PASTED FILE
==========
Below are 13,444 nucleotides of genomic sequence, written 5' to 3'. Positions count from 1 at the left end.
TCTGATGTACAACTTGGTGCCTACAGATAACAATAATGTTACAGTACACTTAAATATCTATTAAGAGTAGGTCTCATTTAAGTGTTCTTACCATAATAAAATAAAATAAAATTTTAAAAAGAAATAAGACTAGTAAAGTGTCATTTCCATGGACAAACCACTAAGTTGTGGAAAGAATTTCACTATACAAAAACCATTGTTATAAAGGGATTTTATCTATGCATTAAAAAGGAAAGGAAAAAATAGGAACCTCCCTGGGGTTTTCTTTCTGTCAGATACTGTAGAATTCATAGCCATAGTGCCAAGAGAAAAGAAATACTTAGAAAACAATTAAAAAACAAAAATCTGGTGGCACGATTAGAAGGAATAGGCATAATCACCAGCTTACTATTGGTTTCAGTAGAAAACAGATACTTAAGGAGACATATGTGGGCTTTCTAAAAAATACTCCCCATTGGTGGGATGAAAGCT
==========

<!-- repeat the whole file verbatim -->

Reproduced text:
Below are 13,444 nucleotides of genomic sequence, written 5' to 3'. Positions count from 1 at the left end.
TCTGATGTACAACTTGGTGCCTACAGATAACAATAATGTTACAGTACACTTAAATATCTATTAAGAGTAGGTCTCATTTAAGTGTTCTTACCATAATAAAATAAAATAAAATTTTAAAAAGAAATAAGACTAGTAAAGTGTCATTTCCATGGACAAACCACTAAGTTGTGGAAAGAATTTCACTATACAAAAACCATTGTTATAAAGGGATTTTATCTATGCATTAAAAAGGAAAGGAAAAAATAGGAACCTCCCTGGGGTTTTCTTTCTGTCAGATACTGTAGAATTCATAGCCATAGTGCCAAGAGAAAAGAAATACTTAGAAAACAATTAAAAAACAAAAATCTGGTGGCACGATTAGAAGGAATAGGCATAATCACCAGCTTACTATTGGTTTCAGTAGAAAACAGATACTTAAGGAGACATATGTGGGCTTTCTAAAAAATACTCCCCATTGGTGGGATGAAAGCT